*

BAT-FAMILY TITLES

The Batman family of titles remain my favourites, and (in my opinion) also the best-written. The flagship title, Batman, still written by the excellent Scott Snyder, continues strongly. In the wake of “Death of the Family”, we got some shorter, stand-alone issues and stories, which offered a nice breather. The latest Bat-event has now begun, though (“Year Zero”), so it’ll be interesting to see how that develops. I’ll be keeping this title on the list, and will actually be writing a review of the first three parts of “Year Zero” in the near future (#21-22 and Annual #2).

I’ve been following Detective Comics, too, but it hasn’t been firing on all cylinders for a little while. I’ll probably stick with it a little while longer, but it may have to go at some point. [As a somewhat related aside, I’m considering delving into the pre-New 52 Detective Comics stories, as some of them sound pretty great.]

BatmanDarkKnight-11-ArtGregg Hurwitz’s Scarecrow story for Batman: The Dark Knight was one of the best Batman storylines I’ve ever read. No joke. Yesterday I picked up the final part of his Mad Hatter story-arc (it’s been discounted on ComiXology), and will be reading it all in one go. I will certainly write a review for it, too. Hurwitz has done a truly fantastic job with this title. Very highly recommended indeed. It’s staying on my to-read list.

Batgirl is still going strong, with some potential closure on the question of Barbara’s serial-killer brother. Gail Simone’s keeping the quality high, and the story engaging and fresh. The artwork, too, remains strong throughout. A keeper, and I’m looking forward to picking up some of the creepier-looking recent issues in the near future.

I’m still enjoying Nightwing, as the story and character remain interesting. Post-“Death of the Family”, Dick Grayson moves to Chicago, which I think will be really great for the character – not only is it a change of pace from Gotham, but it will hopefully open up the possibility for plenty of original stories and enemies. I have every intention of continuing with the series, but I may wait longer chunks of time and binge on a complete story-arc each time I do.

Batwoman-09-ArtI haven’t been keeping up-to-date with Batwoman, despite every intention to do so. I had been waiting for printed collections before I left NYC, but chose to de-prioritize it after “Death of the Family” started, because it wasn’t connected. I enjoyed the more horror-leaning aesthetic and storylines, though, so I do hope to get caught up again. (I’ve read up to issue #9, so there is a fair bit of reading to do before I’m up-to-speed… Won’t be too soon, sadly.) It is probably the most eye-catching, artistically of all the New 52 titles. Really superb, original compositions.

Batwing is in the same position as Batwoman. It’s a series I certainly want to read more of, I just can’t afford to right now. Writing duties have changed hands (#19), and it looks like the new team (Jimmy Palmiotti and Justin Gray) have taken the series in an interesting direction. Hopefully it won’t be too long before I get back to it.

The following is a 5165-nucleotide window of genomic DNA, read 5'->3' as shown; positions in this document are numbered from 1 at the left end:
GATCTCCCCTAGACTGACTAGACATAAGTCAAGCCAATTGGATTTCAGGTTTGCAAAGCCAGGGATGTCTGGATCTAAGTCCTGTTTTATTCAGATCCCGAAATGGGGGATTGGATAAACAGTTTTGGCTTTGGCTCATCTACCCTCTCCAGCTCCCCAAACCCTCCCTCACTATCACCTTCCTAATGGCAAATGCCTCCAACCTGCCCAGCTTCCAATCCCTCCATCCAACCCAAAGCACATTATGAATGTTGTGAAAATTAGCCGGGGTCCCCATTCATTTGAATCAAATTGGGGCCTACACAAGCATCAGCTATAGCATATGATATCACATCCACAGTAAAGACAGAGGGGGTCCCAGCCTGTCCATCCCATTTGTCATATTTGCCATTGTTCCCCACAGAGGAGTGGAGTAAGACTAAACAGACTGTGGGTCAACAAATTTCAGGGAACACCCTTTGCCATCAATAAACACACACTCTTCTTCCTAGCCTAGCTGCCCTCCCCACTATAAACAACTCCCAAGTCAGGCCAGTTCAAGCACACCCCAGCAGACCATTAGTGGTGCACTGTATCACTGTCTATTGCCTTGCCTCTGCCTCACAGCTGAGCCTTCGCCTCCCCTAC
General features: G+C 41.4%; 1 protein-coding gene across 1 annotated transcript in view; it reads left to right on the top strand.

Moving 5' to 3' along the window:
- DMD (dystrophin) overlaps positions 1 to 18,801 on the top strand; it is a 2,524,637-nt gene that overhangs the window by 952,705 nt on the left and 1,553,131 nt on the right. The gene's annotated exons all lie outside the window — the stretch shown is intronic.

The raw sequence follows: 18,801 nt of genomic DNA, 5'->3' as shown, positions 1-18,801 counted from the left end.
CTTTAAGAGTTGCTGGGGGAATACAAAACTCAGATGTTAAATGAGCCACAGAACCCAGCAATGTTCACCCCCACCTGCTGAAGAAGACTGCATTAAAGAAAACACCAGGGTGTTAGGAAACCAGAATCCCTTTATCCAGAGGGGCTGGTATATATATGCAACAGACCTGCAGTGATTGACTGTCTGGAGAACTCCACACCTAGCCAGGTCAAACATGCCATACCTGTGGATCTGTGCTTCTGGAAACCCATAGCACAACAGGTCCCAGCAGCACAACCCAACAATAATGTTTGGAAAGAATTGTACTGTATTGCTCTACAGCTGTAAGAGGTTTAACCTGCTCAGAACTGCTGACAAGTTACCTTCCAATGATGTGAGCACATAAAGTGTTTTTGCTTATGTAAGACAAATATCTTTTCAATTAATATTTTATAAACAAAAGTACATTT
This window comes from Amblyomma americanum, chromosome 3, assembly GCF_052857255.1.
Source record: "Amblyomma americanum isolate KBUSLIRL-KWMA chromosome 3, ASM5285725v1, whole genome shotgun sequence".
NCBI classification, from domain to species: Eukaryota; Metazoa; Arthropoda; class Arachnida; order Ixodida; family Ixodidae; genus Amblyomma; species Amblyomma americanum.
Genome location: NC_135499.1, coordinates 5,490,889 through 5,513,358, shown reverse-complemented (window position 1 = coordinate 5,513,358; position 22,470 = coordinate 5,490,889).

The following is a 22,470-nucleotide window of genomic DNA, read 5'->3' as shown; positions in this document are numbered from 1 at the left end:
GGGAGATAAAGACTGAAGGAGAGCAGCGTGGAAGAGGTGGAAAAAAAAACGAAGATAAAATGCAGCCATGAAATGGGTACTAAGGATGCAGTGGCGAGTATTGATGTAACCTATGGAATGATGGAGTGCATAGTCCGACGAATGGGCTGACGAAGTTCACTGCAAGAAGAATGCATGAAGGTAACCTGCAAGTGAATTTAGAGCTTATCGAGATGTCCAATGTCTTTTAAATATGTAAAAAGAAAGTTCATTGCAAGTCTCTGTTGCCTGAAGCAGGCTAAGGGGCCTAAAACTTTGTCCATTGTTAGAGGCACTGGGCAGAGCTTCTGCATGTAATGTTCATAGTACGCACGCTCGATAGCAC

One of my favourite series remains Red Hood & The Outlaws. If I had to say why it remains such a good read for me, I think I’d struggle to say. I like the characters – especially Jason “Red Hood” Todd – and they dynamic between them is really good. It’s a bit different, with a more sci-fi feel to it than other Batman-related titles, but perhaps it’s this difference that gives it a fresher feel? It also tied in really nicely with “Death of the Family”. I imagine this will be a keeper for some time.

I’ve also managed to read the first volume’s-worth of new title Talon. James Tynion III is doing something really interesting with this character, and I hope he becomes a permanent member of the DC stable. The first storyline was a slow-burn narrative, but with plenty of action sequences, as we follow Calvin Rose make a sort-of life for himself, with a couple of allies. And also a rogues’ gallery of his very own. It’s quite different to Batman, and I liked a lot about the series. It took me longer than it perhaps should have to adjust my expectations of story-type (I’d not been sleeping and was exhausted when I read it). Nevertheless, it is a pretty great story. The first book also has one hell of a cliff-hanger ending…

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My favourite series in the Batman family, though, has got to be Batman & Robin. Each issue is superb, but the silent issue #18 (image above), is one of the most powerful comics I’ve read. Absolutely superb, and I’ll be writing reviews of Volumes 2 and 3 in the near future. A must-read series (along with Hurwitz’s Dark Knight).

Teen Titans, led by Tim “Red Robin” Drake, has had a lot of ups and downs. Scott Lobdell’s humour can work pretty well, but overall I just don’t think I care enough about the characters to stick around any longer than I already have. The future storylines, which seem to feature six-eyed demons, also don’t appeal much.

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SUPERMAN FAMILY

Personally, I think there has been too much crossover and needed catch-up to fully follow all the storylines, which is also too much to justify financially.

Superman-11-ArtI actually like the Superman series. I seem to be one of the only people who liked the first story arc, which offered some interesting modern-era-media concerns into the story (I studied the role of the media in politics as part of my PhD, so maybe that’s why I liked it more than some others). I did get bored when the DC Powers That Be tied this series in with the daemonites storyline (which was just dull – sorry, there’s really no other way to describe it other than “just dull”, in the end). I bought the issues for Volume 3 (#13-19), not realising that they were all “H’el on Earth” issues. I have no idea if I have to read the other two Super-titles to ‘get’ the story, but it has made me hesitate (perhaps stupidly, seeing as I do own them)…